Scorsese Shorts
“A filmmaker shows what his career will be in his first 150 feet of film,” François Truffaut once wrote. He was talking about Jean Vigo at the time, but he might as well have been talking about Martin Scorsese, whose early short films — from the narrative works of his student years at New York University and immediately afterward to the midlength documentaries he made as his feature-filmmaking career was getting underway — reveal the energy, eclecticism, and invention that would make him one of the most exciting American directors of the seventies and, eventually, one of the great artists of our time.

Criterion’s release of five early Martin Scorsese shorts reveals that the filmmaker knew the kind of artist he was and wanted to be at a young age. All of the films included in this set contain seeds of future Scorsese classics, and they’re all formally playful and sophisticated, with lasting career reverberations: Four of the five shorts center around the rapture and mythology of storytelling, while the fifth plumbs the theme of self-annihilation that would become a Scorsese leitmotif. Collectively, the five films span two distinct periods in Scorsese’s career: as an N.Y.U. student and graduate in the early-to-mid 1960s, and as a rising filmmaker in the mid-to-late ‘70s.

BD50, DVD9 | 1080p AVC, NTSC | 135 min | 46.4 Gb, 7.37 Gb + 3% rec
Language: English
Subtitles: English
Genre: Short, Comedy, Crime, Drama, Documentary, Horror

In an accompanying interview that Scorsese filmed in February this year, he suggests that his student shorts primarily illustrate “my enjoyment of the versatility of the medium itself”.

What’s a Nice Girl Like You Doing in a Place Like This? (1963) really does convey that exuberance, with its amusing and inventive concoction of live action, stills, animation and musical. Its young protagonist hangs a bland picture of a boat in his new apartment, and unexpectedly becomes so obsessed with it that he ceases to function – descending into a nightmare of anxiety until he meets a woman who breaks the picture’s spell, only to start painting new ones herself.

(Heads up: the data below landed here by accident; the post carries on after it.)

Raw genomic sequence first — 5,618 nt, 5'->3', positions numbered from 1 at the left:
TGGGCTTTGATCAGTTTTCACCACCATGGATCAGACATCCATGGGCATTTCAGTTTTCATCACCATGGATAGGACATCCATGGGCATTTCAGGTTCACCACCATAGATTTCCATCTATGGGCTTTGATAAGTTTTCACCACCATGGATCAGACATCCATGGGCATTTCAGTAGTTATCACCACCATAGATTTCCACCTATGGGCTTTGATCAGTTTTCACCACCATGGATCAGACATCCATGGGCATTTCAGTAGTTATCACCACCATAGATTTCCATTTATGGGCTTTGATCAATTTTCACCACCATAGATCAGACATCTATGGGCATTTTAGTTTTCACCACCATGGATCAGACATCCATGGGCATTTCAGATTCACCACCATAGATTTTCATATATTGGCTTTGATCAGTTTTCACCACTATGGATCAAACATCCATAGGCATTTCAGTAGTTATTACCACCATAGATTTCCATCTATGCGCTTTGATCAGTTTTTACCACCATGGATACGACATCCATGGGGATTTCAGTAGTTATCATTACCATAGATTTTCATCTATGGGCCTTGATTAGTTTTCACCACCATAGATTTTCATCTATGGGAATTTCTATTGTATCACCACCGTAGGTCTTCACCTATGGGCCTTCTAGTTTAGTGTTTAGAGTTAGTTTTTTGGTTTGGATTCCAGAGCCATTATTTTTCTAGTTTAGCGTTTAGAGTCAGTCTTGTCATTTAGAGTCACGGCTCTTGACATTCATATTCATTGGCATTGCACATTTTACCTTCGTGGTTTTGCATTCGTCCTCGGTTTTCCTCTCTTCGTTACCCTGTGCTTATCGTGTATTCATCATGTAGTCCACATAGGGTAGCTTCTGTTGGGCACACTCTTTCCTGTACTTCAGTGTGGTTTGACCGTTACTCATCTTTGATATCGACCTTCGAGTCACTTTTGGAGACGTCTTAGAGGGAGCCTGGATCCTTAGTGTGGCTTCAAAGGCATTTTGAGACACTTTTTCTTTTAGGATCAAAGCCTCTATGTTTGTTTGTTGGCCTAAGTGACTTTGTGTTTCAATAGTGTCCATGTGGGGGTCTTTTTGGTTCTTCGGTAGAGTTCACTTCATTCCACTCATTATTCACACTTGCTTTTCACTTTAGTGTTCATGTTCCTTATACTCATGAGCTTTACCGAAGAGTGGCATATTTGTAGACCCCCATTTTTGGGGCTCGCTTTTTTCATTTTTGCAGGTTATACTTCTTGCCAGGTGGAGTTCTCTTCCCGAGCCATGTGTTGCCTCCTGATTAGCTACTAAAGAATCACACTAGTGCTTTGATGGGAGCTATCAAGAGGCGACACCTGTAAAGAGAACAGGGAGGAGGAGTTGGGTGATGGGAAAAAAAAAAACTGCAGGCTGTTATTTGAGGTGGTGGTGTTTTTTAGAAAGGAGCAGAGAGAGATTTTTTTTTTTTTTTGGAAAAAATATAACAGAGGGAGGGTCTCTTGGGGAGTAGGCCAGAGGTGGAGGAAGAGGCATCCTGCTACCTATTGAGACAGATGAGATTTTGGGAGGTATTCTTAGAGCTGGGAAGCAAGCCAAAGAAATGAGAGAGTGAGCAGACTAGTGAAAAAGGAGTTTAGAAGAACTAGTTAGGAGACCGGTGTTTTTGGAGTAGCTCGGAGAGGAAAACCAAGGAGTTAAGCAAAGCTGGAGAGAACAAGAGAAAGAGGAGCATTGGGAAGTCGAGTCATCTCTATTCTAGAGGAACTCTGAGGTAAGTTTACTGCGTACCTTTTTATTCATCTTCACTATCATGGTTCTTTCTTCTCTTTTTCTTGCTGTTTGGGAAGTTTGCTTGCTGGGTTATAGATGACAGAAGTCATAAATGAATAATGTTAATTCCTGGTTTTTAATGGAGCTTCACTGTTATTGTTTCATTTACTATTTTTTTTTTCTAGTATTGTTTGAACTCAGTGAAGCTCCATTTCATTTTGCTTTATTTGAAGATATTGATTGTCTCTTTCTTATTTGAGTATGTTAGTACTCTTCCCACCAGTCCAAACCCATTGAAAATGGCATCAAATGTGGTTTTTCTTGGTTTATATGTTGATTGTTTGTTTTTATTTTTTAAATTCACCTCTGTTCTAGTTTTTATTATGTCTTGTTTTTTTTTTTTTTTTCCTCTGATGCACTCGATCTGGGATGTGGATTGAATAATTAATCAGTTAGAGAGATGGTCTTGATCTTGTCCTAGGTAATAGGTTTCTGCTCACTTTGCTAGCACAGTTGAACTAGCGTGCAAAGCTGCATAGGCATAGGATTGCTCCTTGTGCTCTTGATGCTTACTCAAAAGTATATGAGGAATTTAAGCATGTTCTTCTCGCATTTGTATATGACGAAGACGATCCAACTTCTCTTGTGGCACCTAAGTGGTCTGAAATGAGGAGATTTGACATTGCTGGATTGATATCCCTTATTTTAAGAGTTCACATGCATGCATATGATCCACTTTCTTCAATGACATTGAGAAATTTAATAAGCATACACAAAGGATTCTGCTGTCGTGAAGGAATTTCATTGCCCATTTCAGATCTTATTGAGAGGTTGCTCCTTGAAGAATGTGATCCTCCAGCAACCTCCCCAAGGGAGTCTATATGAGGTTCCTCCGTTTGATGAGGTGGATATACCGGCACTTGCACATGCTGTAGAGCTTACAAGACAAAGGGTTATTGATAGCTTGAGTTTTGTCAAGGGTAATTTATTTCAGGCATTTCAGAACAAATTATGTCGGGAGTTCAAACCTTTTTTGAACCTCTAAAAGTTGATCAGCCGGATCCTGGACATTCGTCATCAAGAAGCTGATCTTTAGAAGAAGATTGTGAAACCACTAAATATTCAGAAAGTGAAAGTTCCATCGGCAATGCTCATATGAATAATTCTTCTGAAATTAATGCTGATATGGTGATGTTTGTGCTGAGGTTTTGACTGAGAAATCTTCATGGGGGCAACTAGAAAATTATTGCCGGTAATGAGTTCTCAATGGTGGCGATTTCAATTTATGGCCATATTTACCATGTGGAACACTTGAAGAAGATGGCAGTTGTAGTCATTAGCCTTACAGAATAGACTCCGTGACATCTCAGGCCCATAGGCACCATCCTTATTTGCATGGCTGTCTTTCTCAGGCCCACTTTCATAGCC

While this feels like a zestful ditty, It’s Not Just You, Murray! (1964) is more substantial. The eponymous hero/narrator relates his career as an entrepreneur – first bootlegger, then dodgy impresario; by his side, supposed best friend Joe has permanent eyes on Murray’s wife. There are numerous nods to the Europeans enriching the young Scorsese’s cinephile education – scenes with the stylish slapstick of Truffaut and Godard, or the flamboyance of Fellini, with a cheerily blatant riff on

There’s also a lovely performance by Scorsese’s mother, who as Murray’s mum keeps popping up incongruously to feed him. Catherine Scorsese would appear in many of her son’s films, but most notably alongside his father, Charles, in one of this collection's two documentaries, Italianamerican (1974).
This is a cinéma vérité joy, as Scorsese interviews his parents in their home in Little Italy, about their families, their Sicilian roots and the evolution of the Italian American community in New York.

The director regards Italianamerican as a companion piece to Mean Streets (1973), which was a much darker depiction of his neighbourhood. He pairs the second documentary here, American Boy (1978), a profile of his friend Steven Prince, with Taxi Driver (1976). The chief connection is Prince himself, who has the brief but potent cameo in the feature as Easy Andy, the gun salesman who furnishes Travis Bickle with his mini-arsenal.

In a living-room gathering in LA, Prince recounts his life as army brat, roadie and junkie, through a series of jaw-dropping anecdotes whose value is epitomised by the fact that Tarantino, no less, would borrow Prince’s tale of administering adrenalin to the heart of an overdosed acquaintance for Pulp Fiction.

The Big Shave (1967) is a rare example of Scorsese being overtly political – a short, sharp shock of a film that the director says was meant to reflect “a decade of national suicide”, not least in Vietnam. It may feel the least like a Scorsese picture, yet the interest in ritual is very him, and the visceral imagery reminds one of the climatic bloodbath of Taxi Driver and the ring action in Raging Bull. Early responses taught him that “horror induces nervous laughter”, a useful lesson in the years ahead.

This Blu-ray release features new 4K digital restorations of all five films. As well as the typically fabulous, hour-long interview with Scorsese, extras include an entertaining conversation between Josh and Benny Safdie (Good Time, Uncut Gems) and Ari Aster (Hereditary, Midsommar), their unbridled enthusiasm illustrating the degree to which Scorsese continues to inspire his fellow filmmakers.